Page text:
Be careful what you wish for… #foodforthought #censorship

https://news.slashdot.org/story/20/10/21/2128248/fcc-defends-helping-trump-claims-authority-over-social-media-law

This is the result of not only originally from a) copyright maximalism extremists lobby but also, more recently, from b) pressure by people who can’t handle offence from the right with all the “cancel culture” calls.

The problem is… you have just opened the door for people who can’t handle offence from the left, get it?

You can’t ask for censorship of things you don’t like without giving the legal tools for censorship of the things you do like from a guy you don’t like. Like Trump.

I’ve been saying for years that places like the closed garden social networks provide a space to speak your mind, but they *do* have the right to restrict your speech in their own walled garden.

However… the moment they started editorializing (and they not only can do it, they actively do it when they manipulate our feeds, insert ads, etc…) they opened themselves up to existing regulation.

Regulation that is now being abused by the Trump administration.

Congratulations, lobbyists and snowflakes, you got what you asked for.

Can we now work to fix this?

Is it even fixable without exiting the huge social networks, making people loose all the network effects from vast networks?

I’m not sure it is, but it certainly is awake up call.

There are other options like the Fediverse, where you can build your own social network that integrates with others, but Facebook and Twitter will never allow federation, nor any other successful (by numbers or regulation like in China) social network.

Create your own #Jitsi *and* #XMPP instance

So the best, and quickest, way to get your own Jitsi instance is to follow this instructions:

https://dev.to/noandrea/self-hosted-jitsi-server-with-authentication-ie7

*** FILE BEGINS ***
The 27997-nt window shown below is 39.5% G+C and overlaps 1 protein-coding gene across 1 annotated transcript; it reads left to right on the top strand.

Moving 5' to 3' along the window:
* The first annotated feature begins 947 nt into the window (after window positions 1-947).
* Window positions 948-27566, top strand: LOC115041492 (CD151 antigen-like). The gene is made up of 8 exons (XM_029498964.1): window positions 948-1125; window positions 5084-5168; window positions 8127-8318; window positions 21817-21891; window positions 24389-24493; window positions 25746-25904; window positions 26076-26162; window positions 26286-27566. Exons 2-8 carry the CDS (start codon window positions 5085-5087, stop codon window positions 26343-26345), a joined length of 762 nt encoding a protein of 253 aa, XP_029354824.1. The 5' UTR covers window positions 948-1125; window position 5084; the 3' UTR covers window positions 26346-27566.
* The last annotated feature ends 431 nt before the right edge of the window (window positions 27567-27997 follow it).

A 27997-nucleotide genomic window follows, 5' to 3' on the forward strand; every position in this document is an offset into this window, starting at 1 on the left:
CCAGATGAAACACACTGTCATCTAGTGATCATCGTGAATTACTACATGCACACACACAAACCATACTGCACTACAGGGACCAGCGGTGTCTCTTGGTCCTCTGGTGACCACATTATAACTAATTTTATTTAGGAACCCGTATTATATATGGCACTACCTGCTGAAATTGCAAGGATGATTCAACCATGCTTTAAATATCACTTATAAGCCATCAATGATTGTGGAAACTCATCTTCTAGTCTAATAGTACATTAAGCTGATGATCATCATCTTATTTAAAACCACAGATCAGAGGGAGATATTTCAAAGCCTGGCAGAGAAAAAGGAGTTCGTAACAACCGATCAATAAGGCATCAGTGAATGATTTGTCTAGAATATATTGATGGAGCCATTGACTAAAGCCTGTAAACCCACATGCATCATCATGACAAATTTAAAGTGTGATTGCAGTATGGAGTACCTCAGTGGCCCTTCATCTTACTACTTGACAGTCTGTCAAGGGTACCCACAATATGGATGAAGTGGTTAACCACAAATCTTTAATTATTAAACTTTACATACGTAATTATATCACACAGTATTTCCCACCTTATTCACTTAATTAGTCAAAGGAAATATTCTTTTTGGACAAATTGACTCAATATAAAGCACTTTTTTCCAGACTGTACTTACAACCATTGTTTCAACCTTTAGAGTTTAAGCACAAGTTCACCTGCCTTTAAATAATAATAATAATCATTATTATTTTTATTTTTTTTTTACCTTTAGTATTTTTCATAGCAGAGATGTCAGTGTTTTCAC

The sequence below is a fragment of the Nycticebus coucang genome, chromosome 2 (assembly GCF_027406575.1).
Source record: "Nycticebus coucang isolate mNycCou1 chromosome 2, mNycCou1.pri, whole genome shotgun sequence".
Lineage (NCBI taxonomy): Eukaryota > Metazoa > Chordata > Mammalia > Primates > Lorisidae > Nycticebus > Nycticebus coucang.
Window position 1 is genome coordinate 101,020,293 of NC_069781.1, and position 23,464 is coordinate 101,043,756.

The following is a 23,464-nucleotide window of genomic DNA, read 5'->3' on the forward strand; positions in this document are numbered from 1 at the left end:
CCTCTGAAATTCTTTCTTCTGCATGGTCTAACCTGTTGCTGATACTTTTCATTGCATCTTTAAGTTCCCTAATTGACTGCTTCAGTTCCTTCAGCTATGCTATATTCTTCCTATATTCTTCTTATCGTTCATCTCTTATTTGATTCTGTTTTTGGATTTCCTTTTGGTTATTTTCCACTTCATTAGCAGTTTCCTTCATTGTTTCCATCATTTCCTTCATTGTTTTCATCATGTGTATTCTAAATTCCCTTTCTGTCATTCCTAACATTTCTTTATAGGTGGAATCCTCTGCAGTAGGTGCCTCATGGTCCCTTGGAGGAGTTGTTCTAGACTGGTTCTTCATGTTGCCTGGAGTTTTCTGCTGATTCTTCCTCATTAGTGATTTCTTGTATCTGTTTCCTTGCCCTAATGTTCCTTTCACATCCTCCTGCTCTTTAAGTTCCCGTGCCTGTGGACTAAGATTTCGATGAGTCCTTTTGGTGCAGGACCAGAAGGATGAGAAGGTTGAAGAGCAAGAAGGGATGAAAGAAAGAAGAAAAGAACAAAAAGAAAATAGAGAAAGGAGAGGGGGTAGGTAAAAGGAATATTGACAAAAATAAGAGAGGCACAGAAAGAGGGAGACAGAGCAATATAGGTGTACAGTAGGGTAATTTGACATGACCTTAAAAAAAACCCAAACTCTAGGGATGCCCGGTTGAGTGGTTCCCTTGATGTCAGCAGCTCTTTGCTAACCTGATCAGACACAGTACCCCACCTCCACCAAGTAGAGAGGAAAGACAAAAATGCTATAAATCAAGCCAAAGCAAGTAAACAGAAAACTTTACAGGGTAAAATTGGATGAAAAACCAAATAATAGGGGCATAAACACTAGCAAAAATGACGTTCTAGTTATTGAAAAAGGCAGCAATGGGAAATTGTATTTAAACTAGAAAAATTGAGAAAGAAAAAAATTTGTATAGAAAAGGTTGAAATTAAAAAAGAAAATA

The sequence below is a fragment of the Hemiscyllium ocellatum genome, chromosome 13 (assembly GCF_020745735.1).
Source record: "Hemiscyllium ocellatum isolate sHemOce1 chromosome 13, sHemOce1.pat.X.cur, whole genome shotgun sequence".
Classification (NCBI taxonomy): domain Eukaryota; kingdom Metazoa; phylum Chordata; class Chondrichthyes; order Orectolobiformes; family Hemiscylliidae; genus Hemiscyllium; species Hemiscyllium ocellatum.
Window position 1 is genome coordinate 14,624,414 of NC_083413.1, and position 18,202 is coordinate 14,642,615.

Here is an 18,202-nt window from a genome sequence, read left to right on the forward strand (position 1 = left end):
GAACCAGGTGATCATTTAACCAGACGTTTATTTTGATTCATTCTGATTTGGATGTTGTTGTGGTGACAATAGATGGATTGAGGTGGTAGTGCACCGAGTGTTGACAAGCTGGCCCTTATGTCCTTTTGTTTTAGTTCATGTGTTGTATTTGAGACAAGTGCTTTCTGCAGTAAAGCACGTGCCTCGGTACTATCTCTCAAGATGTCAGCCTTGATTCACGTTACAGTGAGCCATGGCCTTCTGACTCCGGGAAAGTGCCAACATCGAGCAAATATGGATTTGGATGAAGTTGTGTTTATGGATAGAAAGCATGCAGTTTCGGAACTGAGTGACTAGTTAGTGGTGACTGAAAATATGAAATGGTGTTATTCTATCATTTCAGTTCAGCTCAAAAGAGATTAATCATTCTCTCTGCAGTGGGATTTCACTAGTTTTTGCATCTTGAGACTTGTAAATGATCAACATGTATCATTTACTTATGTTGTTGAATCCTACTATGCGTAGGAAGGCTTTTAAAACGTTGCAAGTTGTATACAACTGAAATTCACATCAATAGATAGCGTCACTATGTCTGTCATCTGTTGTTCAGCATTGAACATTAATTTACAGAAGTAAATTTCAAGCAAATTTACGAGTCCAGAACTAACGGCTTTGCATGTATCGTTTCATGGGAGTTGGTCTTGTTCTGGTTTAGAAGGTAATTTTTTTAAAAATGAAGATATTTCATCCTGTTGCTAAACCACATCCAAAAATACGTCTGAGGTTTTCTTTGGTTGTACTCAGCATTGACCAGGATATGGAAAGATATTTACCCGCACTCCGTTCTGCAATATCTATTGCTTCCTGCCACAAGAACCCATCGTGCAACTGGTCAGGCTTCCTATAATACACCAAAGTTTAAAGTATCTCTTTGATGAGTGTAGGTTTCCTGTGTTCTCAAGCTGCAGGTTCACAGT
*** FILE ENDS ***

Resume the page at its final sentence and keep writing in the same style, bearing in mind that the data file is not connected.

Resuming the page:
As far as I can tell there is no such easy peasy way to have it running in CentOS, and I won’t be diving into it for the moment although I certainly intend to do so in the future, but I think it’s very much worth it to just build upon those instructions in order to set up (what would seem to me as essential for the free federated communication world) an XMPP instance that already is built-in in your Jitsi server!

  1. If you only want the video conference part, you only need 443/tcp (https) and 10000:20000/udp and you can skip the rest of this blog entry. You don’t need to enable http as it only redirects into https, and if you don’t plan on allowing remote public ssh you don’t have to enable it either. That’s just there as a helpful reminder in case you just created a virtual machine on some VPS provider and so you don’t get locked out by accident;
  2. But if you’d like to have your own instant messaging server, you can additionally follow the instructions below in order to expose Jitsi’s integrated XMPP address as well, and your identity will be your.user@your.jitsi.website

So you start by setting up additional permissions you’ll be needing in order to re-use the same Let’s Encrypt certificate managed by certbot:

cd /etc/letsencrypt/
chmod a+rx live live/*
chmod g+rx archive
chgrp -R ssl-cert archive
chmod g+s archive archive/*
chmod g+r archive/*/*key*pem

You’ll also have to change prosody’s certificates in order to use the correct ones, and then restart it:

cd /etc/prosody/certs
ln -sf your.jitsi.website.crt /etc/letsencrypt/live/your.jitsi.website/fullchain.pem
ln -sf your.jitsi.website.key /etc/letsencrypt/live/your.jitsi.website/privkey.pem
systemctl restart prosody

Finally, you’ll need to open prosody’s port in the firewall as well:

ufw allow 5222/tcp

That’s it. Now you have your Jitsi video conference properly integrated with XMPP/Jabber, neat hey?

PS: Oh, a minor but relevant update… use the following ufw rule rather than the correspondent one in the article above to be able to allow multiple UDP streams for the video conference, as TCP and only one UDP port will be a bit painful…

ufw allow 10000:20000/udp

How to connect to a different Jitsi site

So you have now setup your own Jitsi site, or you want to connect to your friend’s Jitsi site. How to do it?

If you’re using a computer, it’s simple: all you need is to type the address of the website and room in your browser’s url bar: https://your.jitsi.website/SomeFancyRoomEatingIcecream

But if this was all to it, then it would be a very boring short blog. 🙂 What about the app?

At least for the Android version, Jitsi Meet doesn’t make it easy to change the server, although it’s quite easy, it could be a lot simpler.

Just press the “menu” button (the three horizontally stacked bars on the top left part of the Jitsi Meet app window):

Choose Settings:

Then choose your display name and, most importantly, the website (without any room reference, just the root):

Done. Now go back and write your desired room name.

That’s it, that’s really just all there is to it.

Now go and have fun. 🙂